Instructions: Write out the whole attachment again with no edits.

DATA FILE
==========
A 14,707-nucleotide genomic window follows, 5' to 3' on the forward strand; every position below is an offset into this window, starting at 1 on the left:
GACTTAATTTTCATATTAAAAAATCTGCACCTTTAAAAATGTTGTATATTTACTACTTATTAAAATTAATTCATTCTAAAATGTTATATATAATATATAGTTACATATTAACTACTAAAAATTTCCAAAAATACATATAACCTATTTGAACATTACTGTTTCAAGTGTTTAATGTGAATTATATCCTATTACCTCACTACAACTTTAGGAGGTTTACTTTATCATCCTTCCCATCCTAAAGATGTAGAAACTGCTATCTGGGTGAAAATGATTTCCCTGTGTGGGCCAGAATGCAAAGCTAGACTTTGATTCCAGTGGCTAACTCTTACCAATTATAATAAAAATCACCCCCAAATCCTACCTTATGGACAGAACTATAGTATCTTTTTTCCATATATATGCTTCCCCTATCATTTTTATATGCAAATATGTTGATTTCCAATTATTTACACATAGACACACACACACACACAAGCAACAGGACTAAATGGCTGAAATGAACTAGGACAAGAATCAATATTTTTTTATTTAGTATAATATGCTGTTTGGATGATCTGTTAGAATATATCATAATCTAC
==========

A 14,707-nucleotide genomic window follows, 5' to 3' on the forward strand; every position below is an offset into this window, starting at 1 on the left:
GACTTAATTTTCATATTAAAAAATCTGCACCTTTAAAAATGTTGTATATTTACTACTTATTAAAATTAATTCATTCTAAAATGTTATATATAATATATAGTTACATATTAACTACTAAAAATTTCCAAAAATACATATAACCTATTTGAACATTACTGTTTCAAGTGTTTAATGTGAATTATATCCTATTACCTCACTACAACTTTAGGAGGTTTACTTTATCATCCTTCCCATCCTAAAGATGTAGAAACTGCTATCTGGGTGAAAATGATTTCCCTGTGTGGGCCAGAATGCAAAGCTAGACTTTGATTCCAGTGGCTAACTCTTACCAATTATAATAAAAATCACCCCCAAATCCTACCTTATGGACAGAACTATAGTATCTTTTTTCCATATATATGCTTCCCCTATCATTTTTATATGCAAATATGTTGATTTCCAATTATTTACACATAGACACACACACACACACAAGCAACAGGACTAAATGGCTGAAATGAACTAGGACAAGAATCAATATTTTTTTATTTAGTATAATATGCTGTTTGGATGATCTGTTAGAATATATCATAATCTAC